Again, we do not know what sins this paralytic committed, but we do know that his paralysis was bound up in sin. And being “bound up” is an appropriate way to refer to someone who cannot move. It is also appropriate to refer to someone who has descended into sin—he is captive, unable to function as a true human. He is paralyzed. And therefore, forgiveness of sin is often described in the Scripture as being “loosed,” that is, set free.

Notice that in this passage the paralysis of sin is set in juxtaposition to being involved in healing angelic energies—the angelic power in the Sheep’s Pool. The paralytic is very close to the possibility of participating in angelic power, but instead he is bound by the demonic power he had brought upon himself through sin. So, on the one hand is freedom through the ministry of angels but on the other side is paralysis through participation with demons.

Jesus comes to the man and asks him if he desires to be healed. Does he give his consent? He gives it. And Jesus heals him and commands him to take up his bed and walk. He takes it up, proving that he has been restored to health, to his full humanity.

Some of the Judaeans object—it is the Sabbath, so he shouldn’t be working by carrying his bed. But he was being faithful to the command that the Lord of the Sabbath had given him, so what he did was lawful. He was faithful to Jesus, so he was strengthened. And when he finds out Who had healed him, he goes and tells others what God had done for him.

In this Scripture we see the effect on the human person of both sin and holiness. With sin, we become distorted. And the more we sin, the greater the distortion gets. As Jesus said, “Sin no more, lest a worse thing come upon you.” We have all had the experience of developing a sinful habit, and its effects on us get worse and worse the deeper we go. It gets harder and harder to break that habit. And we can become paralyzed in sin.

With the encounter with what is holy and our assent and participation with it, we are restored to our humanity as God created us to be. In this story the man did not have the encounter with the angel’s power, but that doesn’t mean it wasn’t real. It was real and had been sent by God. But in this man’s case, His encounter with the holiness of God, with God’s healing energies, was directly from the Person of the incarnate Jesus Christ Himself.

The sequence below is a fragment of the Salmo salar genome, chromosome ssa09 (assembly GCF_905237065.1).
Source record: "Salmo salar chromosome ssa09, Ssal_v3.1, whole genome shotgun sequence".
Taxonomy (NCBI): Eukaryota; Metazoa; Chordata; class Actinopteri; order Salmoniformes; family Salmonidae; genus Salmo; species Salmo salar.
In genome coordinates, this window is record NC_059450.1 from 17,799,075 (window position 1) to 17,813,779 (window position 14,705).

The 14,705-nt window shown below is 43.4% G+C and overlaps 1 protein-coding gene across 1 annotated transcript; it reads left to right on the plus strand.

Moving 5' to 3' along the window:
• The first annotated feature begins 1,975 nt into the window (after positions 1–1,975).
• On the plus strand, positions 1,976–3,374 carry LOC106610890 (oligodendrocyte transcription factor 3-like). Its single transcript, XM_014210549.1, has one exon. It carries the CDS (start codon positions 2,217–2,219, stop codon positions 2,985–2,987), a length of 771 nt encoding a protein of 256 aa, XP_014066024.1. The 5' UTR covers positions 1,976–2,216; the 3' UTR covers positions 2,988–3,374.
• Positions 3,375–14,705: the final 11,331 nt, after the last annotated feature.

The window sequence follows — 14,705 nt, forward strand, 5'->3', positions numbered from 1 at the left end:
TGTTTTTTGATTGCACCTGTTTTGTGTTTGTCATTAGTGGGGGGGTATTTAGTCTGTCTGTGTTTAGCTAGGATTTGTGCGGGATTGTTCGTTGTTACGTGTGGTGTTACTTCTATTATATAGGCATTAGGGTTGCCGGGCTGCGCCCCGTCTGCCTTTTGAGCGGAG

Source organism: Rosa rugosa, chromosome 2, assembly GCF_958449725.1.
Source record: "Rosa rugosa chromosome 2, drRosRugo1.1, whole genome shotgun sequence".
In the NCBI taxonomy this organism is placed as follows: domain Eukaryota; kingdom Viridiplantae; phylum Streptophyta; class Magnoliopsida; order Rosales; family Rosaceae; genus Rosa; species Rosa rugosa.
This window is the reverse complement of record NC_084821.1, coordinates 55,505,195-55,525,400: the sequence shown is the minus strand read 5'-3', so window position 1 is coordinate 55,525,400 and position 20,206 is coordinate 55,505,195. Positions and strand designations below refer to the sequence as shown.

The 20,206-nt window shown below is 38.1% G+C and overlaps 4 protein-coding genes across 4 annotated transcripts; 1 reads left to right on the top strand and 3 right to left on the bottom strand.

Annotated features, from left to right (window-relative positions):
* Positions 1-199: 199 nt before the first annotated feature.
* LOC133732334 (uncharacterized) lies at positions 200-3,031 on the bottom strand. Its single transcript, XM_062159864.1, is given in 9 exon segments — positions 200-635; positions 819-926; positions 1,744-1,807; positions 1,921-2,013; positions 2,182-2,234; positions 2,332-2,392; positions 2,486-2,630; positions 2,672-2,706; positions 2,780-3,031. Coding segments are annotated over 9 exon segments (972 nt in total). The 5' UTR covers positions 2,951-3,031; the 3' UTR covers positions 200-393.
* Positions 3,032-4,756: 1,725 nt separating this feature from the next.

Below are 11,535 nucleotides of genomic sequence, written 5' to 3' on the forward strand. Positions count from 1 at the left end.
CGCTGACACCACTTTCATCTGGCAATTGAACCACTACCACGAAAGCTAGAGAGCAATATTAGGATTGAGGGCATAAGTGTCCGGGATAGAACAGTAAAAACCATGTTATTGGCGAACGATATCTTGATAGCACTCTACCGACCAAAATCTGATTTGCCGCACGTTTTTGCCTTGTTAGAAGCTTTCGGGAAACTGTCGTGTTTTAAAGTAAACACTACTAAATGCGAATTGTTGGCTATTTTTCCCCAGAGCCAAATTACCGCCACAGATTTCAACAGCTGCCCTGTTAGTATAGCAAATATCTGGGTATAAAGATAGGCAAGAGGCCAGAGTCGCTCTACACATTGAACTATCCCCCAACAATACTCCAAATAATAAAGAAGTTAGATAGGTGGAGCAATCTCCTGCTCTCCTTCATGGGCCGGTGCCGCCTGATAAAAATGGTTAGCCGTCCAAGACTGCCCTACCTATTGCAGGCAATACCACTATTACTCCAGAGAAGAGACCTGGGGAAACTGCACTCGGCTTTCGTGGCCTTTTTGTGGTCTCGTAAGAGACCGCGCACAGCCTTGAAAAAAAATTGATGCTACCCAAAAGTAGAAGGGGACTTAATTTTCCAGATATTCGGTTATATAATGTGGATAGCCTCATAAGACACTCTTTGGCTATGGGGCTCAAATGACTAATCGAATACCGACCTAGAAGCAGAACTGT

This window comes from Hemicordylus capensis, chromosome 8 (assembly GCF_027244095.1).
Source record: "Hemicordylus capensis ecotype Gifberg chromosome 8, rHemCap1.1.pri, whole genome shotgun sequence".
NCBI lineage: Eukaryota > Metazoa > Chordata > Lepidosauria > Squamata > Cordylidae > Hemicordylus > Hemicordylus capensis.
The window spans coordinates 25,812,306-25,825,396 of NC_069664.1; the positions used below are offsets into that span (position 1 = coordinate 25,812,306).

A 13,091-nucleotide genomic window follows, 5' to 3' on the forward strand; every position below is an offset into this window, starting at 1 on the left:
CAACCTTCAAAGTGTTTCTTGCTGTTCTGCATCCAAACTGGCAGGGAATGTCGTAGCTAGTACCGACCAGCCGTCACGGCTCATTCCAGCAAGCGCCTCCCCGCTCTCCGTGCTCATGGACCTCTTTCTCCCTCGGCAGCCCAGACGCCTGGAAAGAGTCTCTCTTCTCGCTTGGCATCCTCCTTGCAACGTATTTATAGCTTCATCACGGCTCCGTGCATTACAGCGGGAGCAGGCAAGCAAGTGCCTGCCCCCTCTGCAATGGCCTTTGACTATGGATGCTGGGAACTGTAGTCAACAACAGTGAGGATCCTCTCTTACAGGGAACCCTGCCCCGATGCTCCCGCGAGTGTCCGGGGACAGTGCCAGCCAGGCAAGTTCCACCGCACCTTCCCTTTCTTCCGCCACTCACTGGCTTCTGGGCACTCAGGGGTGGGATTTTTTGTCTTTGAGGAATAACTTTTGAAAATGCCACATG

The Christian life is not easy, but it actually is simple. When we clearly understand what sin and holiness are, then our choice to turn away from sin and be holy becomes clear, too.

As we are tempted to sin, we should remember the words of Jesus, that our sin will bring us into paralysis and worse, because sin is participation with the alien demonic power that destroys human nature.

And as we see opportunities to be faithful to the holiness of God, then we see that this faithfulness becomes for us the conduit of the healing grace of God. Through faithfulness, we participate in the energies of God, and the human person is restored and elevated.

Our Savior Jesus Christ, the first-fruits of those that slept, has gone on before us in resurrection and ascension. The saints are following Him by their faithfulness. So let us join their number.

To the risen Lord Jesus Christ, with His Father and the Holy Spirit, be all glory, honor and worship, now and ever, and unto ages of ages. Amen. Christ is risen!


  1. Father,
    When you hit the nail on the head, like you did, it resonates and answers questions you didn’t even know you had. Outstanding! (From Fr. Philip and Kh. Tamera Pelikan)